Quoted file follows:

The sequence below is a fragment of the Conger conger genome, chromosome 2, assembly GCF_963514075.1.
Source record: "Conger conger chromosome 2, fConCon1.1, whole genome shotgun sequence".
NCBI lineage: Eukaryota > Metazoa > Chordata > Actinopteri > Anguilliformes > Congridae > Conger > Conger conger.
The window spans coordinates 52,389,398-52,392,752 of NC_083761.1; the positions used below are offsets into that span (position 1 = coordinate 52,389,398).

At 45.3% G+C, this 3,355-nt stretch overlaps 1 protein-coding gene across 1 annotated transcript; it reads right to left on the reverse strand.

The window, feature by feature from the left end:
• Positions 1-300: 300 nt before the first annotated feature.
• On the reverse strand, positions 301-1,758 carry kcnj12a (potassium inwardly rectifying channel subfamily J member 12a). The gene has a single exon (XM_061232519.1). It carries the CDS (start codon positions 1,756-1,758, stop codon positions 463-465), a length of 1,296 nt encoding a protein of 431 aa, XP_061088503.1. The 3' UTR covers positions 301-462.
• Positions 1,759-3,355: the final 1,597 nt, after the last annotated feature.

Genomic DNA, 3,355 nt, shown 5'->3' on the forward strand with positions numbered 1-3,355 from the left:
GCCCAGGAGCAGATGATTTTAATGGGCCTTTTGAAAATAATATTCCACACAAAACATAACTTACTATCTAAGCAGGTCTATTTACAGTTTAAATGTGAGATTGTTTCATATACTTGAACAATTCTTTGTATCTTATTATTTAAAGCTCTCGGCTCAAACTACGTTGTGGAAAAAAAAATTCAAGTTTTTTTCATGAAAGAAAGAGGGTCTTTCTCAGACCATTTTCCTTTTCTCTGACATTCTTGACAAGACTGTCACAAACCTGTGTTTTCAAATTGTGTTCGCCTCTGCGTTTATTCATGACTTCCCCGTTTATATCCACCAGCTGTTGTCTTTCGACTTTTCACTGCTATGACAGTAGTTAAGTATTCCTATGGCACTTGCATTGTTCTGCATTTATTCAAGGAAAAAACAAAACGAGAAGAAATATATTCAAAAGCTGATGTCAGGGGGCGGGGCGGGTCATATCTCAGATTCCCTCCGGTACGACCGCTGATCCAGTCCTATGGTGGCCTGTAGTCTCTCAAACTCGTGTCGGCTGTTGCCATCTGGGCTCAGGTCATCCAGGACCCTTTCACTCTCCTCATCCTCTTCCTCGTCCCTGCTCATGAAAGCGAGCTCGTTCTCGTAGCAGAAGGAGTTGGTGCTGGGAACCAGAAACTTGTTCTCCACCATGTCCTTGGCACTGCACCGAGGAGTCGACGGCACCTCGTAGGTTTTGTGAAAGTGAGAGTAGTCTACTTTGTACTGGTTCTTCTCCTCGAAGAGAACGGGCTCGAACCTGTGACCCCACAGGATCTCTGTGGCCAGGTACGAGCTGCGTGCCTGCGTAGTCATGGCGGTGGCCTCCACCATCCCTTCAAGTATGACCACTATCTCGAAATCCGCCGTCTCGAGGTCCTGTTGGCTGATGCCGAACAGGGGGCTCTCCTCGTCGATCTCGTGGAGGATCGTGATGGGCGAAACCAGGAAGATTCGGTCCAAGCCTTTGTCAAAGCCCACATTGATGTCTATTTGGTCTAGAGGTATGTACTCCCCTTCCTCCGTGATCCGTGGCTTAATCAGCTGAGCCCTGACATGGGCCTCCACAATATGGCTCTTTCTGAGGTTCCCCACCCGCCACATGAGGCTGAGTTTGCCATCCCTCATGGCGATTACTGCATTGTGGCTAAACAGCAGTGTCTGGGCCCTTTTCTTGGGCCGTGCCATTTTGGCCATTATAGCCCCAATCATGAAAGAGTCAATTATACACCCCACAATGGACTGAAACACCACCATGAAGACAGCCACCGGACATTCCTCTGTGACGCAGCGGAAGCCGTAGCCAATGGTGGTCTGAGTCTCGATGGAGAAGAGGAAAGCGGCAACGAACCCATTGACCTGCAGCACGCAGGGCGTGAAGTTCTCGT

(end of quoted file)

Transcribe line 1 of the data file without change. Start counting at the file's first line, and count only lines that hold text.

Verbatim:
The sequence below is a fragment of the Conger conger genome, chromosome 2, assembly GCF_963514075.1.